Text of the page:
known to Timothy himself, and possibly to Soames, who never
divulged a secret.

Those few Forsytes who had seen him reported a man of thick and
robust appearance, not very tall, with a brown-red complexion, grey
hair, and little of the refinement of feature with which most of
the Forsytes had been endowed by 'Superior Dosset's' wife, a woman
of some beauty and a gentle temperament. It was known that he had
taken surprising interest in the war, sticking flags into a map
ever since it began, and there was uneasiness as to what would
happen if the English were driven into the sea, when it would be
almost impossible for him to put the flags in the right places. As
to his knowledge of family movements or his views about them,
little was known, save that Aunt Hester was always declaring that
he was very upset. It was, then, in the nature of a portent when
Forsytes, arriving on the Sunday after the evacuation of Spion Kop,
became conscious, one after the other, of a presence seated in the
only really comfortable armchair, back to the light, concealing the
lower part of his face with a large hand, and were greeted by the
awed voice of Aunt Hester:

"Your Uncle Timothy, my dear."

Timothy's greeting to them all was somewhat identical; and rather,
as it were, passed over by him than expressed:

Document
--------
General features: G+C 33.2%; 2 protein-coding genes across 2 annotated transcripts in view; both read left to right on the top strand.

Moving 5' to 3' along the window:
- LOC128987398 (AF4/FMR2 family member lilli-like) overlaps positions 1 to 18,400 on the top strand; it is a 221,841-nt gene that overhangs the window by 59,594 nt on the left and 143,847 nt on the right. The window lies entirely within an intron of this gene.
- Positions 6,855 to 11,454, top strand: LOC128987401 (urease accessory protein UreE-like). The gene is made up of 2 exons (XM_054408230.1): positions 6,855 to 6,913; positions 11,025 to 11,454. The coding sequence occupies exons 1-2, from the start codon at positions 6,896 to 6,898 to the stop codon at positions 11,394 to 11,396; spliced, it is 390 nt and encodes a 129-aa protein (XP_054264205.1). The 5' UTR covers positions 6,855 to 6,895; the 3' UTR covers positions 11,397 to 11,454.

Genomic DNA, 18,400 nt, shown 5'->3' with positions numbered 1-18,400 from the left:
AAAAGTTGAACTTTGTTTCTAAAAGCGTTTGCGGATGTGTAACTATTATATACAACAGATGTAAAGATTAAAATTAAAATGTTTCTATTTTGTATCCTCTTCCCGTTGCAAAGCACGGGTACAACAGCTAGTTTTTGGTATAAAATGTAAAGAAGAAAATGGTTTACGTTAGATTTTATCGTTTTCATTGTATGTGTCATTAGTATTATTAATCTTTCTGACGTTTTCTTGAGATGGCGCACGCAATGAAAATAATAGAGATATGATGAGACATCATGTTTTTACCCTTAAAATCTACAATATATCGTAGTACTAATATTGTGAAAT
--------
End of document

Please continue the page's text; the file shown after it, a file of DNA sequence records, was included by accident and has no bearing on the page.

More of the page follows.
"How de do? How de do? 'Xcuse me gettin' up!"

Francie was present, and Eustace had come in his car; Winifred had
brought Imogen, breaking the ice of the restitution proceedings
with the warmth of family appreciation at Val's enlistment; and
Marian Tweetyman with the last news of Giles and Jesse. These with
Aunt Juley and Hester, young Nicholas, Euphemia, and--of all
people!--George, who had come with Eustace in the car, constituted
an assembly worthy of the family's palmiest days. There was not
one chair vacant in the whole of the little drawing-room, and
anxiety was felt lest someone else should arrive.

The constraint caused by Timothy's presence having worn off a
little, conversation took a military turn. George asked Aunt Juley
when she was going out with the Red Cross, almost reducing her to a
state of gaiety; whereon he turned to Nicholas and said:

"Young Nick's a warrior bold, isn't he? When's he going to don the
wild khaki?"

Young Nicholas, smiling with a sort of sweet deprecation, intimated
that of course his mother was very anxious.

"The Dromios are off, I hear," said George, turning to Marian
Tweetyman; "we shall all be there soon. En avant, the Forsytes!
Roll, bowl, or pitch! Who's for a cooler?"

Aunt Juley gurgled, George was so droll! Should Hester get
Timothy's map? Then he could show them all where they were.

At a sound from Timothy, interpreted as assent, Aunt Hester left
the room.